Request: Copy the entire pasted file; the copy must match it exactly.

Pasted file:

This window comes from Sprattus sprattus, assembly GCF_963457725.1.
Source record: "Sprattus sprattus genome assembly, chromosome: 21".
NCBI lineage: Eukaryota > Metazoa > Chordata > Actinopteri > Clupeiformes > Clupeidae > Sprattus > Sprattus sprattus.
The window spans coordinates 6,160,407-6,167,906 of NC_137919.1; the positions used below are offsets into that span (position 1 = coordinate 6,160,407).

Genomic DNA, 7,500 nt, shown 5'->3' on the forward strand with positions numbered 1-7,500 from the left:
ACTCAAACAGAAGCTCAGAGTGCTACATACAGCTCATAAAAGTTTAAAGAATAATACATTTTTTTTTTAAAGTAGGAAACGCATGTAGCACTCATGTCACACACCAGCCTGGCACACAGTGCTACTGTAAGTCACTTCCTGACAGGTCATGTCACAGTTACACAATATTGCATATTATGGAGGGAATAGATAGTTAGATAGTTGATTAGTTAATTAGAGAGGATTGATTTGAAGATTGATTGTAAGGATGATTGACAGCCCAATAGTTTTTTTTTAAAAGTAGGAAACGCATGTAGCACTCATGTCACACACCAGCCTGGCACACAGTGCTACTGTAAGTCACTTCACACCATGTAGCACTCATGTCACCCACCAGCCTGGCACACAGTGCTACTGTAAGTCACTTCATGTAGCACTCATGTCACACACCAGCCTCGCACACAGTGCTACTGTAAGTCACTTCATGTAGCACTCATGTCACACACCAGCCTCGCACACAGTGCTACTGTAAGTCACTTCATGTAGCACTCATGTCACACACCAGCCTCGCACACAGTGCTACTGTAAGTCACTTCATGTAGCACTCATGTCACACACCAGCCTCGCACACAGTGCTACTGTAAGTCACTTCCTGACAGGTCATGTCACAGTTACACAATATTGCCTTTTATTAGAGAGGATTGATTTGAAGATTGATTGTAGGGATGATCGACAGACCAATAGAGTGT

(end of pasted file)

This window comes from Sprattus sprattus, assembly GCF_963457725.1.
Source record: "Sprattus sprattus genome assembly, chromosome: 21".
NCBI lineage: Eukaryota > Metazoa > Chordata > Actinopteri > Clupeiformes > Clupeidae > Sprattus > Sprattus sprattus.
The window spans coordinates 6,160,407-6,167,906 of NC_137919.1; the positions used below are offsets into that span (position 1 = coordinate 6,160,407).

Genomic DNA, 7,500 nt, shown 5'->3' on the forward strand with positions numbered 1-7,500 from the left:
ACTCAAACAGAAGCTCAGAGTGCTACATACAGCTCATAAAAGTTTAAAGAATAATACATTTTTTTTTTAAAGTAGGAAACGCATGTAGCACTCATGTCACACACCAGCCTGGCACACAGTGCTACTGTAAGTCACTTCCTGACAGGTCATGTCACAGTTACACAATATTGCATATTATGGAGGGAATAGATAGTTAGATAGTTGATTAGTTAATTAGAGAGGATTGATTTGAAGATTGATTGTAAGGATGATTGACAGCCCAATAGTTTTTTTTTAAAAGTAGGAAACGCATGTAGCACTCATGTCACACACCAGCCTGGCACACAGTGCTACTGTAAGTCACTTCACACCATGTAGCACTCATGTCACCCACCAGCCTGGCACACAGTGCTACTGTAAGTCACTTCATGTAGCACTCATGTCACACACCAGCCTCGCACACAGTGCTACTGTAAGTCACTTCATGTAGCACTCATGTCACACACCAGCCTCGCACACAGTGCTACTGTAAGTCACTTCATGTAGCACTCATGTCACACACCAGCCTCGCACACAGTGCTACTGTAAGTCACTTCATGTAGCACTCATGTCACACACCAGCCTCGCACACAGTGCTACTGTAAGTCACTTCCTGACAGGTCATGTCACAGTTACACAATATTGCCTTTTATTAGAGAGGATTGATTTGAAGATTGATTGTAGGGATGATCGACAGACCAATAGAGTGT